Listen Up Philip – LFF Review

Listen Up Philip

Listen Up Philip starts with a detailed voiceover courtesy of Eric Bogosian; a voiceover that details the precise actions, inner thoughts and intentions of the main character; voiceover that possesses the deep tone of the opening vocals at the start of (500) Days of Summer but at a faster pace. This voiceover does not relent and for the first few minutes I grew convinced that the entire film would be told by a narrator but thankfully after these first few minutes the narration stopped only to reappear at random intervals throughout the film. What this voiceover added was an almost literary like level of detail about the inner working of a character’s head; the very detail that often makes books tricky to adapt into films. Why might a film want to add literary levels of detail? Because the lead character is an author or course.

Jason Schwartzman plays the titular role of Philip, a newly successful author whose sense of self-accomplishment has reached a level that has made him emotionally distant from his photographer girlfriend (Elisabeth Moss) and generally an insufferable prick. Schwartzman has played an unlikeable author before in the TV series Bored to Death but with Philip he is taking the idea to an extreme and plays a person who is rude to everyone he meets and so naturally becomes more attractive to the women in his life. As part of his success-driven mid-life crisis Philip strikes up a friendship with an equally acerbic older author, and personal hero, Ike Zimmerman (Jonathan Pryce). Ike enjoys the presence of a young adoring author and so invites Philip to stay at his country retreat. From here Philip spends 108 minutes of film behaving appallingly and ruining his life. The details of which I advise you to see the film to find out.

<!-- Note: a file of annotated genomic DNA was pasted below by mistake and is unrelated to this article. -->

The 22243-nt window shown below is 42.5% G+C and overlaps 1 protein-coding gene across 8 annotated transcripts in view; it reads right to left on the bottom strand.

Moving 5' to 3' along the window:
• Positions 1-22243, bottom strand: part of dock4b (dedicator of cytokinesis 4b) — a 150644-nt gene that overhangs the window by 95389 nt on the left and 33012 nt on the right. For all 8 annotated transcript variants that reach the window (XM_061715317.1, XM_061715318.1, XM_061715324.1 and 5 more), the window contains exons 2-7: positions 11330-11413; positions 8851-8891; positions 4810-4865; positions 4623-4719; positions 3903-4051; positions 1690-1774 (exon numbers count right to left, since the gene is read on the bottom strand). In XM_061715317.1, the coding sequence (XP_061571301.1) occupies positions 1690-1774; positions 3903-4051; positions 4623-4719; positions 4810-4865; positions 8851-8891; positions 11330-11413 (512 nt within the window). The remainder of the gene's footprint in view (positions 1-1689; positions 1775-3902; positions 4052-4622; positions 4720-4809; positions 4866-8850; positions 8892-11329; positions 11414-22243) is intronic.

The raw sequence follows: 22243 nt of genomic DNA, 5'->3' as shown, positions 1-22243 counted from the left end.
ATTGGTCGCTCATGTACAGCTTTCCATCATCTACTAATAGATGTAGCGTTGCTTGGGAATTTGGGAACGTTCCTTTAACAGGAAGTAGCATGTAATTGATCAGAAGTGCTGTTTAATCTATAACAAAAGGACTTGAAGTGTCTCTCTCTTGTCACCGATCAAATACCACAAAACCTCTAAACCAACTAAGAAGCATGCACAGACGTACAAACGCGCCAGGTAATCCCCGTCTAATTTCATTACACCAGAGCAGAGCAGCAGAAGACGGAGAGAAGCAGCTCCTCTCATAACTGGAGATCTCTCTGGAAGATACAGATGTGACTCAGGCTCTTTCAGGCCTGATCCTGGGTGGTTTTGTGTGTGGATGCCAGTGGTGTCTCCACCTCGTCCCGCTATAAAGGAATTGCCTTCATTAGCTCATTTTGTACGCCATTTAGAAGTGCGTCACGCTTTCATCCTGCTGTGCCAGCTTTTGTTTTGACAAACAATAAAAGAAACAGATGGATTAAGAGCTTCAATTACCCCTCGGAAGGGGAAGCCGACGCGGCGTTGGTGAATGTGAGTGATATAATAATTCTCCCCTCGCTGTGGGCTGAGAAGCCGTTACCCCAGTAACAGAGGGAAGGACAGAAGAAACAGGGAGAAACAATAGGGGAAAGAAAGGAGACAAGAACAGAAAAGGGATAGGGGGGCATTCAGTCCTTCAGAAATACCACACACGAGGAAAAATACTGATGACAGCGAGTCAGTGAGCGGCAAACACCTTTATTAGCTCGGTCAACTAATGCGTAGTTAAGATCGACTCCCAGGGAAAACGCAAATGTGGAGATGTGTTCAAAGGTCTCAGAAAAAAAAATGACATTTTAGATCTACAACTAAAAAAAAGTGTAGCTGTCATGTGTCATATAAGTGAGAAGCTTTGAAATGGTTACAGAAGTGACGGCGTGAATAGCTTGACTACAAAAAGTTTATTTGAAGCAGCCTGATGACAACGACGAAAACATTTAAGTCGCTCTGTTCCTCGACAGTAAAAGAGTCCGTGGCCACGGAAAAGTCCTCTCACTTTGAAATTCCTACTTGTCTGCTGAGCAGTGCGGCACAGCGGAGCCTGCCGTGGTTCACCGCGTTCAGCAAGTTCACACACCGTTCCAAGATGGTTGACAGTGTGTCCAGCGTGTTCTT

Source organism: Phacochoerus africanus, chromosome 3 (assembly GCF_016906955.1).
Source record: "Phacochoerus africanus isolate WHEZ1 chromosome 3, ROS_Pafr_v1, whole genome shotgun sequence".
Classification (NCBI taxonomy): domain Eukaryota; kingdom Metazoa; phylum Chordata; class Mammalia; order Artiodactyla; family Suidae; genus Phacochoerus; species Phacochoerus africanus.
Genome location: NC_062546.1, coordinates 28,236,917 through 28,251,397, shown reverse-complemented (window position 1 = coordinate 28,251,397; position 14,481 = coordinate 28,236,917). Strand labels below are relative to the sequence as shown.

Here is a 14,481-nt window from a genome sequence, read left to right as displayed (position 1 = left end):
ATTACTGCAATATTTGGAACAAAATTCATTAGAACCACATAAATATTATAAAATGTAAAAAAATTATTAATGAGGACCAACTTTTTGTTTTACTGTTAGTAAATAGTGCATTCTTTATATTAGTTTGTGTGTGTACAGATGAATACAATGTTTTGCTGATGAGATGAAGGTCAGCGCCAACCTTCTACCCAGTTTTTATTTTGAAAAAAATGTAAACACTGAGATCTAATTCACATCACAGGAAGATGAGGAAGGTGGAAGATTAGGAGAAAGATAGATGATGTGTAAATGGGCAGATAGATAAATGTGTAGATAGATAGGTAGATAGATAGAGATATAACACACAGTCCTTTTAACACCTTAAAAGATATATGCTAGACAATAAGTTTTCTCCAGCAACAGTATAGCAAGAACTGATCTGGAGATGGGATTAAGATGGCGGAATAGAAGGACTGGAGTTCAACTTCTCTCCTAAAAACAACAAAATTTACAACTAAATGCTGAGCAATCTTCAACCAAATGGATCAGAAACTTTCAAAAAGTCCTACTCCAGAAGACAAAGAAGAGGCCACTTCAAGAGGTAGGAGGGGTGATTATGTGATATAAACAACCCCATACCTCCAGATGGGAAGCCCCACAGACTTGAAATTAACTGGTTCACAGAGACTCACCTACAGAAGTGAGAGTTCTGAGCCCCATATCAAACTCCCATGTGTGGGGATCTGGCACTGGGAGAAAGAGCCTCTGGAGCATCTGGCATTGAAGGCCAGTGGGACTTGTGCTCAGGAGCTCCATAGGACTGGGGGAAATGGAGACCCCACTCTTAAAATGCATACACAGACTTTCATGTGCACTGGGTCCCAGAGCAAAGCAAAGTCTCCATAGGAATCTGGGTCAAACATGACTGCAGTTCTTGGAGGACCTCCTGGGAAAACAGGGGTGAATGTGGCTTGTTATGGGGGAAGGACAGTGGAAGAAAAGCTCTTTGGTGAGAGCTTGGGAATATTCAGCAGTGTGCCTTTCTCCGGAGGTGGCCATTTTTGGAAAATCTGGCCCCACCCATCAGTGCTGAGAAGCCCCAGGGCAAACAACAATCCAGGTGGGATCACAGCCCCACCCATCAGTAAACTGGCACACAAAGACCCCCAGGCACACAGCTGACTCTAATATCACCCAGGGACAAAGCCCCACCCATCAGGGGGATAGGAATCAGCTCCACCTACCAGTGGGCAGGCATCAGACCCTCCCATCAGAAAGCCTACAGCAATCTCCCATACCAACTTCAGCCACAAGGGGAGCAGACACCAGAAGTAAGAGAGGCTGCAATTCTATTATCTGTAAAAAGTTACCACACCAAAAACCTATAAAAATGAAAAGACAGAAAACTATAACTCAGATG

Listen Up Philip 2

Listen Up Philip is a curious beast and avoids any sense of predictability or formulaic ststorytelling. There is no real structure to the film as Philip just meanders along being irritating to a variety of people in a variety of circumstances in an incredibly enjoyable way. The fact that Schwartzman has played this character, or someone very like it, before means that he is well suited to the role of self aggrandising protagonist. There are few people I could watch being this unpleasant for this long but thankfully Jason Schwartzman is one of them. What was also pleasing about the film is that it often lets focus wander away from Philip. Initially I was concerned that Moss had been given an unforgiving girlfriend role but soon enough she had her own narrative, and her own narration, as we saw how she lived life whilst Philip was away. The film widens its scope, stretches its running time, and risks trying its audience’s patience by fleshing out the lives of a few supporting characters. While a little unfocused I think that without this the saturation of the caustic character of Philip would become too much to bear.

Writer and director Alex Ross Perry has given the film a very tactile autumnal aesthetic. There is a golden glow to most of the scenes and an abundance of beards, jumpers, and jazz. I have said before about films, that I felt as though I could reach out and feel the texture of the film. Listen Up Philip is all about people rubbing each other up the wrong way and the screen is filled with itchy looking fabrics and faces that help compliment this irritable feel. The voiceover can occasionally become a little heavy handed but I can only assume that this is the way it would feel to read one of Philip’s novels. The rest of the film, though a little long, is an enjoyable character study that shows how a modest amount of success can be someone’s undoing and if nothing else looks lovely. I quite liked it.

Listen Up Philip is in UK cinemas from today.

BFI LFF 2014

Hysteria – Trailer

Bear with me, this isn’t your typical period drama. There’s sauciness aplenty in this historical film about two doctors inventing a cure for hysteria in women.

Hard to believe but there genuinely was a time when women were diagnosed with hysteria when irritable, the only cure to be manually… relieved by a doctor, taking a very hands-on approach. In Hysteria two doctors, Hugh Dancy and Jonathan Pryce, invent a mechanical cure for the disease, and I’m sure you can see where I’m going with this.

Maggie Gyllenhaal, Rupert Everett, Sheridan Smith and the flawless Felicity Jones round off the cast. Have a look at the trailer below, it looks like good clean fun.